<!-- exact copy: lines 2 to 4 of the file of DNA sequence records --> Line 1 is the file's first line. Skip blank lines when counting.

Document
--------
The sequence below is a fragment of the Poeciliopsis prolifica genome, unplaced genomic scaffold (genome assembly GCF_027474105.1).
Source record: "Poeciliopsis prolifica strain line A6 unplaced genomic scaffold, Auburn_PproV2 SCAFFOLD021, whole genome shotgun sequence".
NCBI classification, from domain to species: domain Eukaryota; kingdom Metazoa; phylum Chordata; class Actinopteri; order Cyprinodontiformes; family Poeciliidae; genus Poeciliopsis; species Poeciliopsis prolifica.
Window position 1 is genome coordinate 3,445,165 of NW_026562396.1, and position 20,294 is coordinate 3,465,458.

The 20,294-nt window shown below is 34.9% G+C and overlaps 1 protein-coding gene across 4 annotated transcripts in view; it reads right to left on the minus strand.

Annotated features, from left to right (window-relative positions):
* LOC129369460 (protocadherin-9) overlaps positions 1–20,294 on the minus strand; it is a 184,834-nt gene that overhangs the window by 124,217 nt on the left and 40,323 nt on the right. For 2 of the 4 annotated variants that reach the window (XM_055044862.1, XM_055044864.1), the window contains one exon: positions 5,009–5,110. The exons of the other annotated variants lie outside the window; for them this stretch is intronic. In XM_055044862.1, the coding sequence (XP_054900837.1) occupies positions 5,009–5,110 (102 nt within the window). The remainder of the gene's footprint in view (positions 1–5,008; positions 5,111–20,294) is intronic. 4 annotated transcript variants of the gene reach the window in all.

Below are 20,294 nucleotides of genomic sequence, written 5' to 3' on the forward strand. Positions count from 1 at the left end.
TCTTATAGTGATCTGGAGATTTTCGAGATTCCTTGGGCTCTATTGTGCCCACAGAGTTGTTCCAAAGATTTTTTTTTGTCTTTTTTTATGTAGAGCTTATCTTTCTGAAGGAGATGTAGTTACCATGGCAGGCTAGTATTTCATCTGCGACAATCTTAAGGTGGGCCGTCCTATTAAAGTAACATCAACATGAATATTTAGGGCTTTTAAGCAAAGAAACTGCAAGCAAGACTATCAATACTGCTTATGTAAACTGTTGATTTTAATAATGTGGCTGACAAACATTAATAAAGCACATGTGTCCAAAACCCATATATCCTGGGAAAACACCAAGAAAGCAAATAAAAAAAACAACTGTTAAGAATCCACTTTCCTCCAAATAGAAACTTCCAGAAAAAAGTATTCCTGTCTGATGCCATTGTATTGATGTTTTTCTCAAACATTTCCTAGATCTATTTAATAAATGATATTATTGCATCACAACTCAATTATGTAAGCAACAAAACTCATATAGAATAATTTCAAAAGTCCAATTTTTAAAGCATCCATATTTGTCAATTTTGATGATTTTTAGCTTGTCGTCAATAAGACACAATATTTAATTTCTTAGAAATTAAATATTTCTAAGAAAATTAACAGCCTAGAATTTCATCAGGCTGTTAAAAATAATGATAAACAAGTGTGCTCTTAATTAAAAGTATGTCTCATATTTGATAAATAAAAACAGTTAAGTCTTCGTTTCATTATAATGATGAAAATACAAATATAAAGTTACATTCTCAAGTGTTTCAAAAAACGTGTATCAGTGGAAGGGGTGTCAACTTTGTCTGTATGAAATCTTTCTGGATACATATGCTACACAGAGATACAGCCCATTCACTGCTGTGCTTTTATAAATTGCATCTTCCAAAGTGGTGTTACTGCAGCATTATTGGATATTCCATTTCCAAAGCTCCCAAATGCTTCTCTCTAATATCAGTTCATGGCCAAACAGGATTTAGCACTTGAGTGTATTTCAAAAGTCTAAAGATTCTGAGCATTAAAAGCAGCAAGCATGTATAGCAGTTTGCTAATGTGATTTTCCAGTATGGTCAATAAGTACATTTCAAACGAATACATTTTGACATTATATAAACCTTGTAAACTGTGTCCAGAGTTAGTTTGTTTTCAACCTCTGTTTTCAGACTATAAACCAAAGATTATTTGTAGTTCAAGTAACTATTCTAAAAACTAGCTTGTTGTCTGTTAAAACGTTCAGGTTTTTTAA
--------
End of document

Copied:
Source record: "Poeciliopsis prolifica strain line A6 unplaced genomic scaffold, Auburn_PproV2 SCAFFOLD021, whole genome shotgun sequence".
NCBI classification, from domain to species: domain Eukaryota; kingdom Metazoa; phylum Chordata; class Actinopteri; order Cyprinodontiformes; family Poeciliidae; genus Poeciliopsis; species Poeciliopsis prolifica.
Window position 1 is genome coordinate 3,445,165 of NW_026562396.1, and position 20,294 is coordinate 3,465,458.